A neuroscientist recommends 5 books to help you detach at work

Pop quiz: Polling firm Gallup regularly asks workers about their stress levels at work. When did Gallup polls show our collective stress levels at an all-time high? If you said at the height of the pandemic, when so many of us were in lockdown, struggling with childcare issues, risking infection to provide essential services, or worried about losing our jobs, is that’s totally understandable. It’s also the wrong answer.

The highest workplace stress rate ever measured by Gallup was recorded in June 2022.

Although the situation with Covid is now objectively better, the cumulative stress of the past two years, ongoing disruption and inflation, and a perceived waning of employer interest in employee well-being have actually now left staff even more stressed. In short, there are many people out there who have lost their professional mojo.

What is the remedy? Experts offered about a million and one exercises and suggestions. But one neuroscientist has an appealingly simple suggestion: why not read your way through your post-pandemic funk?

“We all experience the occasional slump at work when everything feels like a pointless burden. Luckily, there are some books that can offer insight and advice to get you out of this mess,” neuroscientist Joe Bathelt writes on Medium, before prescribing five titles to help weary professionals push through their momentary aimlessness and brain fog and guesswork out of trouble.

1. The Motivation Myth by Jeff Haden

I was thrilled to see The Motivation Myth by my ever insightful Inc.com colleague Jeff Haden, who tops Bathelt’s list. “The main idea of ​​the book is that motivation is not the main driver of productivity, nor is it necessary,” writes Bathelt. Haden interviews successful athletes, business leaders, and creatives to uncover the real drivers of productivity and give readers practical advice on how to get your butt off even when you’re lacking motivation.

2. grit by Angela Duckworth

“Grit has become a hot topic in psychology and education,” Bathelt writes, acknowledging that there has been some resistance to the trendy concept recently. But Bathelt is still a fan of this groundbreaking title on the subject. “For those of us who might be feeling a little depressed, the book can help give you a fresh perspective,” he emphasizes, among other things “by showing that almost everyone encounters obstacles from time to time” and illustrating them , like “very successful people deal with it.”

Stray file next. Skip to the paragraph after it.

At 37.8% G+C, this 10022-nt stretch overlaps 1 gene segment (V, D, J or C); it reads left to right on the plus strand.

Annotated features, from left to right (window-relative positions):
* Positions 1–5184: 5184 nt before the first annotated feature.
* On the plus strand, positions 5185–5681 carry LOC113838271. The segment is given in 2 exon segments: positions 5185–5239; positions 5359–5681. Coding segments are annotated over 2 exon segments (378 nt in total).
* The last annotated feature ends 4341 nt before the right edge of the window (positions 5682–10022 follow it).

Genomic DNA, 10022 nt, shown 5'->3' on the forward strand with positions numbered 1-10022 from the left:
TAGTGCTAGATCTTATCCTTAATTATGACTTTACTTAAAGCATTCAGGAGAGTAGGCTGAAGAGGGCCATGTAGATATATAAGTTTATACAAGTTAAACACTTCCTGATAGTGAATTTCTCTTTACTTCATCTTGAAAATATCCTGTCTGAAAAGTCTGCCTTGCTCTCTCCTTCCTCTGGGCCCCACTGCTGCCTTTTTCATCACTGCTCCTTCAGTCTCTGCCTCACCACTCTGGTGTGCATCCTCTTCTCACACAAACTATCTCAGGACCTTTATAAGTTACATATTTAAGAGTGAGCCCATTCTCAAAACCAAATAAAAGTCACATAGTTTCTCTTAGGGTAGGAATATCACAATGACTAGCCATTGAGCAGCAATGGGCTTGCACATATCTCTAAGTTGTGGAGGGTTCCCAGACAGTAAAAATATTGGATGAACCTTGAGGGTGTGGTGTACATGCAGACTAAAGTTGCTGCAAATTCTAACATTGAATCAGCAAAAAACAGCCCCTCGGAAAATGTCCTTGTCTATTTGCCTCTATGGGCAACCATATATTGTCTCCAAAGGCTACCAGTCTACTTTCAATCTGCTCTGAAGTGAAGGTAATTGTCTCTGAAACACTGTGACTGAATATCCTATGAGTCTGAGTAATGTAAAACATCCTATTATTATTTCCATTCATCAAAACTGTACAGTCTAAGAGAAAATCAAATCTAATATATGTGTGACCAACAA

3. expert by Roger Kneebone

“This book charts the evolution of the expertise and draws heavily on the experience of the author, who has worked as a surgeon, general practitioner and academic,” explains Bathelt von expert. What does that have to do with getting out of the crisis?

Through interviews with a wide range of experts (from an accomplished tailor to a leading barber), the book details the ups and downs through which true expertise develops and “illustrates the hurdles that must be overcome to get through.” each stage and highlights reasons why people can get stuck at a certain level.” Batheit reports that after reading it, “I saw my own difficulties in a different light…as typical of my stage of growing experience.”

4. Flow by Mihaly Csikszentmihalyi

Another course in the genre of psychology for a popular audience, Flow is one of the fundamental texts of the positive psychology movement. “I had stumbled upon the central concept of flow many times while reading books on a variety of subjects, including education, game design, and mindfulness,” says Bathelt. Reading the original source for the idea “helped clarify the central concept,” he says, and found the flow in his own work. “I expect many readers will find plenty of material to think about and possibly incorporate into their lives,” he concludes.

5. Happiness by design by Paul Dolan

“Whereas the other books on this list may rekindle your determination to work, this book may make you reconsider your relationship with work,” claims Bathelt of the title. “One of the key messages I got from the book is that we all need a balance of purpose and pleasure. For some people it’s a lot of purpose and some pleasure, while other people lean more towards the pleasure side. If you force yourself to tip the scales towards an equilibrium that doesn’t suit you, you will feel unhappy.” Looking at the ongoing Great Resignation, I think it’s an idea that many workers are benefiting from right now could.

Good luck reading out of your funk!

The opinions expressed here by Inc.com columnists are their own and not those of Inc.com.

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